DETAILS of the existence of small groups of dedicated men who fought in secret during the Second World War across South Devon are being revealed for the first time.
Despite the Auxiliary Units being stood down in 1944, it was only last year when for the first time representatives were invited to the principal Remembrance Day parade in London.
The Auxiliary Units were secret 'guerrilla' cells who were chosen for their specialist expertise, who
diligently and in complete secrecy, prepared for the
nightmare possibility of an enemy invasion and
occupation of Britain, and came from all walks of life.
One such example was the father and uncle of current Torbay Councillor Neil Bent.
Cllr Bent's father Jim and his brother Bill were Group Commanders of a unit in Taunton.
"My father was in a reserved occupation. He and
my uncle were quarry owners, skilled in explosives for the excavation of materials essential for the rebuilding of roads and runways. It was for those skills with explosives that my father was covertly recruited whilst serving in the Home Guard. My mother, who was herself a volunteer in the WRVS, knew nothing of this until after the end of the war.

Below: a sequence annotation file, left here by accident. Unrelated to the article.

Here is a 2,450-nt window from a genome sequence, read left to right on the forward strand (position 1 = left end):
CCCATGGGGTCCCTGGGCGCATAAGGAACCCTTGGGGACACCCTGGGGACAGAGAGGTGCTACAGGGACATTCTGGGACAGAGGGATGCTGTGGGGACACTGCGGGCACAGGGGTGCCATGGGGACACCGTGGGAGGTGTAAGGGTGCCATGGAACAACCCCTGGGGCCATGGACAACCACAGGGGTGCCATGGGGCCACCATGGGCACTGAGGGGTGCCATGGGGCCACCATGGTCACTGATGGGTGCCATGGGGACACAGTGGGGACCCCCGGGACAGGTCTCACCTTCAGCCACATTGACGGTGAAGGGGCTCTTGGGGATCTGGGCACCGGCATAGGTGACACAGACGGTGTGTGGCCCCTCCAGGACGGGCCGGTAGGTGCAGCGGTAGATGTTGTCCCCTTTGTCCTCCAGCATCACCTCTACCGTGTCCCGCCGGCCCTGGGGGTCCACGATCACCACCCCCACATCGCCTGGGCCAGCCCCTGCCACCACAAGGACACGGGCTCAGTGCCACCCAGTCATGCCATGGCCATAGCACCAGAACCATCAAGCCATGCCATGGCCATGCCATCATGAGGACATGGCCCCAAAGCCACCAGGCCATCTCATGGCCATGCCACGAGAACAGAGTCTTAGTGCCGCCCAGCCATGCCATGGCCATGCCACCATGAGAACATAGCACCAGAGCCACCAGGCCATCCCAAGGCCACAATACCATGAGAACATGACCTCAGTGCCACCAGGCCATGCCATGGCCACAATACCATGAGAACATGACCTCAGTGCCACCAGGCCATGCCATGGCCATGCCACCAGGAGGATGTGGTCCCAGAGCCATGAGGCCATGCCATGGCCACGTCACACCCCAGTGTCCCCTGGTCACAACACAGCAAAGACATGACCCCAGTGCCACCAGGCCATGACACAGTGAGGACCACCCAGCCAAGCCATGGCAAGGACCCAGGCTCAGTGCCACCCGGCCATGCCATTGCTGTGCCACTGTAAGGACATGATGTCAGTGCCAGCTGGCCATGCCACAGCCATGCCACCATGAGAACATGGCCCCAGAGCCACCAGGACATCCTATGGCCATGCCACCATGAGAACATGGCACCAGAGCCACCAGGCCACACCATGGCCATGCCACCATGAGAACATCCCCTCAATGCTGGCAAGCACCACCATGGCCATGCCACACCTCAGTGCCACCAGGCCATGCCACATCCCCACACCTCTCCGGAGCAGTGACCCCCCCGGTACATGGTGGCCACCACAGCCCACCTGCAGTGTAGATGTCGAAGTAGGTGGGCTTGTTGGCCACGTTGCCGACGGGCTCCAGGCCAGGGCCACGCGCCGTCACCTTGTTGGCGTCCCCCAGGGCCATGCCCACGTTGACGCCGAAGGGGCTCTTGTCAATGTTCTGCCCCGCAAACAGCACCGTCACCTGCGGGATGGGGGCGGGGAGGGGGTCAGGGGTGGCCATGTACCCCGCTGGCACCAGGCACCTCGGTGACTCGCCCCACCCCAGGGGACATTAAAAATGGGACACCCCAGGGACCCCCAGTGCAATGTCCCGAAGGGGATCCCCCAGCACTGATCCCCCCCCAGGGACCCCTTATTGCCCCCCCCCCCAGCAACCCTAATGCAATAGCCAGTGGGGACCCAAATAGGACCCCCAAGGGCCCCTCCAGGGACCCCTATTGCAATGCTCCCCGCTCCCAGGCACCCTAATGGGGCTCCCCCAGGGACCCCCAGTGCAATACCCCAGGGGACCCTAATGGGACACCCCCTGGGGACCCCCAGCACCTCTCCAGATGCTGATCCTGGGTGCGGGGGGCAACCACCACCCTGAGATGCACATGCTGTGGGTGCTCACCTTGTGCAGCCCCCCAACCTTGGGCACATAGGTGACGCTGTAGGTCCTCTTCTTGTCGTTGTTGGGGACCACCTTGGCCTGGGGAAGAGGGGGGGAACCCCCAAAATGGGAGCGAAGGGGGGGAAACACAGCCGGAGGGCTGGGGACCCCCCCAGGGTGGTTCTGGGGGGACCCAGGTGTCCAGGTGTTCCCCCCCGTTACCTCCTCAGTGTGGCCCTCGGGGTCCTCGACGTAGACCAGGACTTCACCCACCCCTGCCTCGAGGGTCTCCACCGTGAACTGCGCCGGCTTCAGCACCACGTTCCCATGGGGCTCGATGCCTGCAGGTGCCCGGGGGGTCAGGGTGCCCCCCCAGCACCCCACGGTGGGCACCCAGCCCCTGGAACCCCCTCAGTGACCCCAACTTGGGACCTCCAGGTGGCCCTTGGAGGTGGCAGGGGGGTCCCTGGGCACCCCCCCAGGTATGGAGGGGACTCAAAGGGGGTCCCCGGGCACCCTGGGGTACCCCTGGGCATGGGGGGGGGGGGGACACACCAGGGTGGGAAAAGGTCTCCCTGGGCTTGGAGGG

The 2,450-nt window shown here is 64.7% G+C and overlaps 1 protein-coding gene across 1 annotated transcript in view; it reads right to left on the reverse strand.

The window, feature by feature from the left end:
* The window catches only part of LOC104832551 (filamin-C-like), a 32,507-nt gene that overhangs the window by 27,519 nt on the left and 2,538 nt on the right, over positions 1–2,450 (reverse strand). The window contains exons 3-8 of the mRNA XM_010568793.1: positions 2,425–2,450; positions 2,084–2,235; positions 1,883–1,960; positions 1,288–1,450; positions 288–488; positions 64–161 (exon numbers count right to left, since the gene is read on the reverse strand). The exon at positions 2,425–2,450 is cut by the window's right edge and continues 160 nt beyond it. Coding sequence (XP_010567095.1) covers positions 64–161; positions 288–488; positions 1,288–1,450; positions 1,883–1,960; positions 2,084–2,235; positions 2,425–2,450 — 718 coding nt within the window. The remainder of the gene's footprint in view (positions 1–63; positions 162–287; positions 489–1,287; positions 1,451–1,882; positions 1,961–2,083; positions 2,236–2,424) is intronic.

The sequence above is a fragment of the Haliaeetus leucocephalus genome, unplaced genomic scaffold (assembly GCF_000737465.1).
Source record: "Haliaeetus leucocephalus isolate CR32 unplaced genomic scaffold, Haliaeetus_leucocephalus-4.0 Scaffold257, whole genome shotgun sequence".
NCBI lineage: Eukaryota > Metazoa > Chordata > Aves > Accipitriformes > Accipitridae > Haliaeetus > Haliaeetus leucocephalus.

"Their task in the event of enemy occupation would be to make life as difficult as they could for the German forces in any way possible. They were essentially the
equivalent of the French resistance," added Cllr Bent.
The majority of units were located on the south coast, where the possibility of an invasion spearhead was most likely, and units like that of Cllr Bent's father were located at Marldon, Galmpton, Brixham, Newton Abbot and Harberton. From early on in the war, these units were busy selecting locations to create underground bunkers where they would hole up at the outset of any invasion. They were equipped with lighting, a telephone, bunks and a variety of sabotage weapons such as phosphorous bottles, 'sticky' bombs, grenades and Browning and Enfield rifles. In addition, weapons caches were 'squirreled away' in a variety of other locations.
The Auxiliary Units were finally stood down in 1944 and the Auxiliers went back to their daily occupations. So complete was the information blackout surrounding Churchill's 'secret army' that their existence remained hidden after the close of the war and, in fact, it has taken 70 years for their work to receive its rightful recognition. At that time, of course, 'careless talk cost lives'.
Part of the reason for this long obscurity is the soldiers' own dedication to their secrecy and their reluctance to boast about their roles.
"My father lived until he was 98 but never really shared his experiences with me until after my mother died," added Cllr Bent.
"Like many people of that time, he was very modest
about his work in the unit. We don't think about it because the invasion, thankfully, never happened, but the reality is that if it had, we were prepared for it."